io.Copy() Function in Golang with Examples

In Go language, io packages supply fundamental interfaces to the I/O primitives. And its principal job is to enclose the ongoing implementations of such king of primitives. The Copy() function in Go language is used to copy from the stated src i.e, source to the dst i.e, destination till either the EOF i.e, end of file is attained on src or an error is thrown. Here, when src is implemented by WriterTo interface then the copy is implemented by a call to src.WriteTo(dst). else, if dst is implemented by the ReaderFrom interface then the copy is implemented by a call to dst.ReadFrom(src). Moreover, this function is defined under the io package. Here, you need to import the “io” package in order to use these functions.

Syntax:

func Copy(dst Writer, src Reader) (written int64, err error)

Here, “dst” is the destination and “src” is the source from where the content is copied to the destination.
Return value: It returns the total number of bytes of type int64 that are copied to the “dst” and also returns the first error that is faced while copying from src to dst, if any. And if there is no error in copying then “nil” is returned.

Below examples illustrates the use of above method:

Example 1:



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// Golang program to illustrate the usage of
// io.Copy() function
  
// Including main package
package main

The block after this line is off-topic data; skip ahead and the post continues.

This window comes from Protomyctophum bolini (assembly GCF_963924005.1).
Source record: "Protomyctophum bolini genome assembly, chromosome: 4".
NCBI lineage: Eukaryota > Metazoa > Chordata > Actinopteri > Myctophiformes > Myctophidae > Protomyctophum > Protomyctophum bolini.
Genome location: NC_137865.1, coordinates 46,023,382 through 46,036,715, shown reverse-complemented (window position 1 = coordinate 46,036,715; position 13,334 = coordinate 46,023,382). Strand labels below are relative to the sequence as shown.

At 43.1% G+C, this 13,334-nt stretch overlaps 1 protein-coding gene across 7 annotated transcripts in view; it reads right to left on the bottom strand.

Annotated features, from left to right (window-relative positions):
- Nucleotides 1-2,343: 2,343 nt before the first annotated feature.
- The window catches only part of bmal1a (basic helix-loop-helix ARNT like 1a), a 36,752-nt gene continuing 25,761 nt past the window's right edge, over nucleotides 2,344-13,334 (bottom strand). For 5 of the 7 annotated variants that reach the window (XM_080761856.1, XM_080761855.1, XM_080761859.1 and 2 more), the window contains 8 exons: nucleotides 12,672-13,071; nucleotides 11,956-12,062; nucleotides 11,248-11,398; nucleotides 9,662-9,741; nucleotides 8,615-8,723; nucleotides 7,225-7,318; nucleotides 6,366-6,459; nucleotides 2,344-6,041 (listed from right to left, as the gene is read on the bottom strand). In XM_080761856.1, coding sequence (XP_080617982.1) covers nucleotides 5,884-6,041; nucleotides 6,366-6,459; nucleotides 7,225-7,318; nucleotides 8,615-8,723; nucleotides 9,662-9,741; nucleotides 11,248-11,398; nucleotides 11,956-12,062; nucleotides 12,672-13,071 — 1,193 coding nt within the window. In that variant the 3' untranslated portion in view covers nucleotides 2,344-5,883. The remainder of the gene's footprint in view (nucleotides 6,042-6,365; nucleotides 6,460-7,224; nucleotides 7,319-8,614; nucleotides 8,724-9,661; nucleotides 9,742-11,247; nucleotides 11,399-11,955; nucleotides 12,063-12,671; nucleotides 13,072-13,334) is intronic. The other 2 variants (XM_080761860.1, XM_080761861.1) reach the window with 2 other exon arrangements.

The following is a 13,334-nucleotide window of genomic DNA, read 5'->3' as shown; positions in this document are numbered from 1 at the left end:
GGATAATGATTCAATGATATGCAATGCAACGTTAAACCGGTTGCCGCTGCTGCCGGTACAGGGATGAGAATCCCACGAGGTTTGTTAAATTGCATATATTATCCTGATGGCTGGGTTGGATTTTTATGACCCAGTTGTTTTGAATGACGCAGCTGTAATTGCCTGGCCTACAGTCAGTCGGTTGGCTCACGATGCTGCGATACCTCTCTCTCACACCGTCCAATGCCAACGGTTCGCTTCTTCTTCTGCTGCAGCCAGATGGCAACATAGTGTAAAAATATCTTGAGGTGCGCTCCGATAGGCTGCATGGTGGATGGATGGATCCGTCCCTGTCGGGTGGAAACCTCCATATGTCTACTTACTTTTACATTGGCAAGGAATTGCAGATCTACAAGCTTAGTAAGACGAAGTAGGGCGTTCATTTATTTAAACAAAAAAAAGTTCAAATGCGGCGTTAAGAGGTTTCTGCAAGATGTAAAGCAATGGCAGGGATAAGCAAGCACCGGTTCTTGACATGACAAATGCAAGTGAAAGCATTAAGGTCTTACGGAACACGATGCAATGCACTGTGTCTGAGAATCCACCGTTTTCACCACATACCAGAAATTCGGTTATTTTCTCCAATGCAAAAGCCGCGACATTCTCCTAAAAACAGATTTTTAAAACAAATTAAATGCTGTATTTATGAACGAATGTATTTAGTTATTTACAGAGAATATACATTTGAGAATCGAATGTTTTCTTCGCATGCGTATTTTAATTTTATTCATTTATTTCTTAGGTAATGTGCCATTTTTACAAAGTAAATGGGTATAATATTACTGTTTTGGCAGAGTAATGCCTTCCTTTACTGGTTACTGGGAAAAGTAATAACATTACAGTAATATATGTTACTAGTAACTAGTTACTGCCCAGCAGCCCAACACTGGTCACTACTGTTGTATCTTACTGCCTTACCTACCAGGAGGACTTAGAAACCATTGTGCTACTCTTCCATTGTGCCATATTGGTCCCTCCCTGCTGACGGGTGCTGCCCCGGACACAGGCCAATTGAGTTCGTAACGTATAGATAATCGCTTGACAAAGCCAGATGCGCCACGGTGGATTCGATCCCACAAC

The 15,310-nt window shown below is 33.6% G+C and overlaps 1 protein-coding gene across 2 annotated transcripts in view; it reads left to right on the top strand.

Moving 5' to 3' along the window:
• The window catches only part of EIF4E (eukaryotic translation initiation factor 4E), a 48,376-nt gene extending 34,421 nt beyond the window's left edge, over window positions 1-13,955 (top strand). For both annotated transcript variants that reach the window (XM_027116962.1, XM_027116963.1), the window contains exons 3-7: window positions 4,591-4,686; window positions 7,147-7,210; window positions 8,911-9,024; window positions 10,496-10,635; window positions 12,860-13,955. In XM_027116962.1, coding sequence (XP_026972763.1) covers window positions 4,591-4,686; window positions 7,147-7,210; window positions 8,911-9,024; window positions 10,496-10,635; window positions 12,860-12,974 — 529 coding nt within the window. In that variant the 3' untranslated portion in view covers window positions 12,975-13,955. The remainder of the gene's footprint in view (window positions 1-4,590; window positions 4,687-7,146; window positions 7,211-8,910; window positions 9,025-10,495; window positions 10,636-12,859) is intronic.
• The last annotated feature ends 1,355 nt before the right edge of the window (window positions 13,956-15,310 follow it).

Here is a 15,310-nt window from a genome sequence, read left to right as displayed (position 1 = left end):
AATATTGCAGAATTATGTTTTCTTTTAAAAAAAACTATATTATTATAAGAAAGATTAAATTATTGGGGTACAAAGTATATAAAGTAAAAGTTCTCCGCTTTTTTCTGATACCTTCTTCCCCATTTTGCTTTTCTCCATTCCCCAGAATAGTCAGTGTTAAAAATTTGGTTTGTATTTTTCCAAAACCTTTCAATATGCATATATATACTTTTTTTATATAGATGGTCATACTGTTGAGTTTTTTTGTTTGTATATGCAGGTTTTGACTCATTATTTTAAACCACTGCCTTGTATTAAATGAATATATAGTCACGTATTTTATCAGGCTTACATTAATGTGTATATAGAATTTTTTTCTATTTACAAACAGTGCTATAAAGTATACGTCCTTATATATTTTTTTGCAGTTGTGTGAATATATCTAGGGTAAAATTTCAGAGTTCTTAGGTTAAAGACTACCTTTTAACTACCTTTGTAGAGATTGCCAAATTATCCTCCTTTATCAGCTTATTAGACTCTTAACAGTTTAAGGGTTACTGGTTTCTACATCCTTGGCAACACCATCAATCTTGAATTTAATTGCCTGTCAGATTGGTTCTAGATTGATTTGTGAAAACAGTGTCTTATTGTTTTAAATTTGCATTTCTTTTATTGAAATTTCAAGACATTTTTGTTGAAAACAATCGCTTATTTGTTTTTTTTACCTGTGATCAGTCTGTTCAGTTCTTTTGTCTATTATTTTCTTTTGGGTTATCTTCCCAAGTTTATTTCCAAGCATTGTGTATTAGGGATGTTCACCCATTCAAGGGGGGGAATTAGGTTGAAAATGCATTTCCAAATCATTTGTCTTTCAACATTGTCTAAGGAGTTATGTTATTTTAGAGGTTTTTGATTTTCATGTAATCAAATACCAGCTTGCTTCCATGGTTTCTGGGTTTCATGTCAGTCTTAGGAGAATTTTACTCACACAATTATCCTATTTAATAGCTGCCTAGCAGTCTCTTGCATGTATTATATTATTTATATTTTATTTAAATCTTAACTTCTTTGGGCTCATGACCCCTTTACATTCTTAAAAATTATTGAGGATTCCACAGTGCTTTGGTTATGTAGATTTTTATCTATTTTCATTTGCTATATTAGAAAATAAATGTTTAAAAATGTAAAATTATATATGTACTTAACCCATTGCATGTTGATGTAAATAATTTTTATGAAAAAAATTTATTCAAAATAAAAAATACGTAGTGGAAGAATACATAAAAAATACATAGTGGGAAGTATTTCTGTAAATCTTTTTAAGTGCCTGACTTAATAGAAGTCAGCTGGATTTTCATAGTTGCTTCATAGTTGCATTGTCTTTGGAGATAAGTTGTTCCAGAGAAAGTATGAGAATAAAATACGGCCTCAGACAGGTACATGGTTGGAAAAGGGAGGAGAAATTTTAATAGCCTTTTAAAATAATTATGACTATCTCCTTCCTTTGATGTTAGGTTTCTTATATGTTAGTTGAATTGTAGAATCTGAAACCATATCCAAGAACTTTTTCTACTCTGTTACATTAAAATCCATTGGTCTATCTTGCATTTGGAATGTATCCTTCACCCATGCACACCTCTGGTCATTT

// Importing fmt, io, os, and strings
import (
    "fmt"
    "io"
    "os"
    "strings"
)
  
// Calling main
func main() {
  
    // Defining source
    src := strings.NewReader("GeeksforGeeks\n")
  
    // Defining destination using Stdout
    dst := os.Stdout
  
    // Calling Copy method with its parameters
    bytes, err := io.Copy(dst, src)
  
    // If error is not nil then panics
    if err != nil {
        panic(err)
    }
  
    // Prints output
    fmt.Printf("The number of bytes are: %d\n", bytes)
}
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Output:

GeeksforGeeks
The number of bytes are: 14

Example 2:

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// Golang program to illustrate the usage of
// io.Copy() function
  
// Including main package
package main
  
// Importing fmt, io, os, and strings
import (
    "fmt"
    "io"
    "os"
    "strings"
)
  
// Calling main
func main() {
  
    // Defining source
    src := strings.NewReader("Nidhi: F\nRahul: M\nNisha: F\n")
  
    // Defining destination using Stdout
    dst := os.Stdout
  
    // Calling Copy method with its parameters
    bytes, err := io.Copy(dst, src)
  
    // If error is not nil then panics
    if err != nil {
        panic(err)
    }
  
    // Prints output
    fmt.Printf("The number of bytes are: %d\n", bytes)
}
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Output:

Nidhi: F
Rahul: M
Nisha: F
The number of bytes are: 27

Here, in the above example NewReader() method of strings is used from where the content to be copied is read. And “Stdout” is used here in order to create a default file descriptor where the copied content is written.





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